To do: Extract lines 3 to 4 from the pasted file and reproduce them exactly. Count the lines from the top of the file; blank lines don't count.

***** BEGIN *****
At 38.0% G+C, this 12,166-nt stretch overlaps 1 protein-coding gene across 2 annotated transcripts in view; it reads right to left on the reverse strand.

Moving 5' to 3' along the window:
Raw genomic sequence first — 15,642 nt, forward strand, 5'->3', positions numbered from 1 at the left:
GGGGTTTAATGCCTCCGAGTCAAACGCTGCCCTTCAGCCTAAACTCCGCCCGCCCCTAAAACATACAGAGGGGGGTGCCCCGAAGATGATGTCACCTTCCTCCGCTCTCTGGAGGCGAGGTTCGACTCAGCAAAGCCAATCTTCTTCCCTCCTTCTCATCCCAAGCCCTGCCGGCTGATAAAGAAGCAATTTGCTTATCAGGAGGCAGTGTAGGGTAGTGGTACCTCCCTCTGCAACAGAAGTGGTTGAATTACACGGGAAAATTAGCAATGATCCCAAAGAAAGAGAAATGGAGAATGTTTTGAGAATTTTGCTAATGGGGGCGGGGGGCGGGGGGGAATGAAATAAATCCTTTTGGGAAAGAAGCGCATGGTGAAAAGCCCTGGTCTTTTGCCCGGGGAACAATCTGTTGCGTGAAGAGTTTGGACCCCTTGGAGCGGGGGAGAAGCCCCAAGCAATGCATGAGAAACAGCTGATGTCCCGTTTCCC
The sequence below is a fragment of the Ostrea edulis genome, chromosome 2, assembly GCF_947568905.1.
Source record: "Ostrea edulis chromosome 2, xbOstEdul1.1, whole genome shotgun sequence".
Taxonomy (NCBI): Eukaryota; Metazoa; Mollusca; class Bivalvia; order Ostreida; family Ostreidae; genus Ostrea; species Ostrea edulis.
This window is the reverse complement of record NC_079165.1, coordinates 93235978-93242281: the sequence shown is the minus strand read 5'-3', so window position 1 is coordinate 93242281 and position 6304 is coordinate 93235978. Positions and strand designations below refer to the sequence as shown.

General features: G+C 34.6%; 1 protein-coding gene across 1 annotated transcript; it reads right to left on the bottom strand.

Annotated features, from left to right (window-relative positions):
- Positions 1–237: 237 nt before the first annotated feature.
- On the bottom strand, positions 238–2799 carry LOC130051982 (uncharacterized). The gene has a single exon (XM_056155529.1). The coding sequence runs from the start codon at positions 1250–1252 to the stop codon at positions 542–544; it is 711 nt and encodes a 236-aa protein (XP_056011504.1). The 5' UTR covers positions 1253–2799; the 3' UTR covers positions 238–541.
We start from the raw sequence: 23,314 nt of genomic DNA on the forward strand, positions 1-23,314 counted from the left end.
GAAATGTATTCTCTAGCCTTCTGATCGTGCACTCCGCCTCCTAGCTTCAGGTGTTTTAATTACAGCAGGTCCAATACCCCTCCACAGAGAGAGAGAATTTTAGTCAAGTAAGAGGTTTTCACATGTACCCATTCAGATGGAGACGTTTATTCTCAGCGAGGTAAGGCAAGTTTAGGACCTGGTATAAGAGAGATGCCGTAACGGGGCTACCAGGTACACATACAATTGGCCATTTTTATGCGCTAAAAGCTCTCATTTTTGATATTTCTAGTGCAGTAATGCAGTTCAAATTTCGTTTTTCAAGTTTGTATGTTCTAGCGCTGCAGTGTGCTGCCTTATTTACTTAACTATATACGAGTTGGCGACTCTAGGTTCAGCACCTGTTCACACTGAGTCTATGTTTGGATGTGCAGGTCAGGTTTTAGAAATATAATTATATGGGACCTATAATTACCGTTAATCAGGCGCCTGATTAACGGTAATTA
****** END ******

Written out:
Raw genomic sequence first — 15,642 nt, forward strand, 5'->3', positions numbered from 1 at the left:
GGGGTTTAATGCCTCCGAGTCAAACGCTGCCCTTCAGCCTAAACTCCGCCCGCCCCTAAAACATACAGAGGGGGGTGCCCCGAAGATGATGTCACCTTCCTCCGCTCTCTGGAGGCGAGGTTCGACTCAGCAAAGCCAATCTTCTTCCCTCCTTCTCATCCCAAGCCCTGCCGGCTGATAAAGAAGCAATTTGCTTATCAGGAGGCAGTGTAGGGTAGTGGTACCTCCCTCTGCAACAGAAGTGGTTGAATTACACGGGAAAATTAGCAATGATCCCAAAGAAAGAGAAATGGAGAATGTTTTGAGAATTTTGCTAATGGGGGCGGGGGGCGGGGGGGAATGAAATAAATCCTTTTGGGAAAGAAGCGCATGGTGAAAAGCCCTGGTCTTTTGCCCGGGGAACAATCTGTTGCGTGAAGAGTTTGGACCCCTTGGAGCGGGGGAGAAGCCCCAAGCAATGCATGAGAAACAGCTGATGTCCCGTTTCCC